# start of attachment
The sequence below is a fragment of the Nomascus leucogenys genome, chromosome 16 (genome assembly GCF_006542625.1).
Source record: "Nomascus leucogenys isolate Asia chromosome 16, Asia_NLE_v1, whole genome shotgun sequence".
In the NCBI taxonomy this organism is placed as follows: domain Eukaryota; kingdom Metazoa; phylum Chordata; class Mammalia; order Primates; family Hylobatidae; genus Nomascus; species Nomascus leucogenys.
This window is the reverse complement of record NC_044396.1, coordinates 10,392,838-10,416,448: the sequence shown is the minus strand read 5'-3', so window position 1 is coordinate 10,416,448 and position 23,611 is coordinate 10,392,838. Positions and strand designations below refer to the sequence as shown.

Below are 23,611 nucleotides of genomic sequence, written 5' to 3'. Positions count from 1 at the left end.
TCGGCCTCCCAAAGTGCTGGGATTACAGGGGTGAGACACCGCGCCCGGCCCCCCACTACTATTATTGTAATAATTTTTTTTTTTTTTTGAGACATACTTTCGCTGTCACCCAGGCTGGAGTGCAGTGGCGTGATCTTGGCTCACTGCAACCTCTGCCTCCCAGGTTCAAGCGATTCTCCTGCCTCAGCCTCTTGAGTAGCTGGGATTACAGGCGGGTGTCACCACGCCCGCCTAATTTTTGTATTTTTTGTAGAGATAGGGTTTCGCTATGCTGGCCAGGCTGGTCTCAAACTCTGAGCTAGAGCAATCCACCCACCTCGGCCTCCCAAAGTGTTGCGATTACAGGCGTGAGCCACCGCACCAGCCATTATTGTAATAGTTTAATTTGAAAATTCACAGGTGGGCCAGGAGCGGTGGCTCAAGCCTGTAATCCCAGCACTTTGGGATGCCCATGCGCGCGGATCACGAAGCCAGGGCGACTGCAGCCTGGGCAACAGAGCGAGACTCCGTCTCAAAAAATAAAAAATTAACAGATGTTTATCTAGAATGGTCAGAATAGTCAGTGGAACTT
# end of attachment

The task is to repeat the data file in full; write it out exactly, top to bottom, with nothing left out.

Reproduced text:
The sequence below is a fragment of the Nomascus leucogenys genome, chromosome 16 (genome assembly GCF_006542625.1).
Source record: "Nomascus leucogenys isolate Asia chromosome 16, Asia_NLE_v1, whole genome shotgun sequence".
In the NCBI taxonomy this organism is placed as follows: domain Eukaryota; kingdom Metazoa; phylum Chordata; class Mammalia; order Primates; family Hylobatidae; genus Nomascus; species Nomascus leucogenys.
This window is the reverse complement of record NC_044396.1, coordinates 10,392,838-10,416,448: the sequence shown is the minus strand read 5'-3', so window position 1 is coordinate 10,416,448 and position 23,611 is coordinate 10,392,838. Positions and strand designations below refer to the sequence as shown.

Below are 23,611 nucleotides of genomic sequence, written 5' to 3'. Positions count from 1 at the left end.
TCGGCCTCCCAAAGTGCTGGGATTACAGGGGTGAGACACCGCGCCCGGCCCCCCACTACTATTATTGTAATAATTTTTTTTTTTTTTTGAGACATACTTTCGCTGTCACCCAGGCTGGAGTGCAGTGGCGTGATCTTGGCTCACTGCAACCTCTGCCTCCCAGGTTCAAGCGATTCTCCTGCCTCAGCCTCTTGAGTAGCTGGGATTACAGGCGGGTGTCACCACGCCCGCCTAATTTTTGTATTTTTTGTAGAGATAGGGTTTCGCTATGCTGGCCAGGCTGGTCTCAAACTCTGAGCTAGAGCAATCCACCCACCTCGGCCTCCCAAAGTGTTGCGATTACAGGCGTGAGCCACCGCACCAGCCATTATTGTAATAGTTTAATTTGAAAATTCACAGGTGGGCCAGGAGCGGTGGCTCAAGCCTGTAATCCCAGCACTTTGGGATGCCCATGCGCGCGGATCACGAAGCCAGGGCGACTGCAGCCTGGGCAACAGAGCGAGACTCCGTCTCAAAAAATAAAAAATTAACAGATGTTTATCTAGAATGGTCAGAATAGTCAGTGGAACTT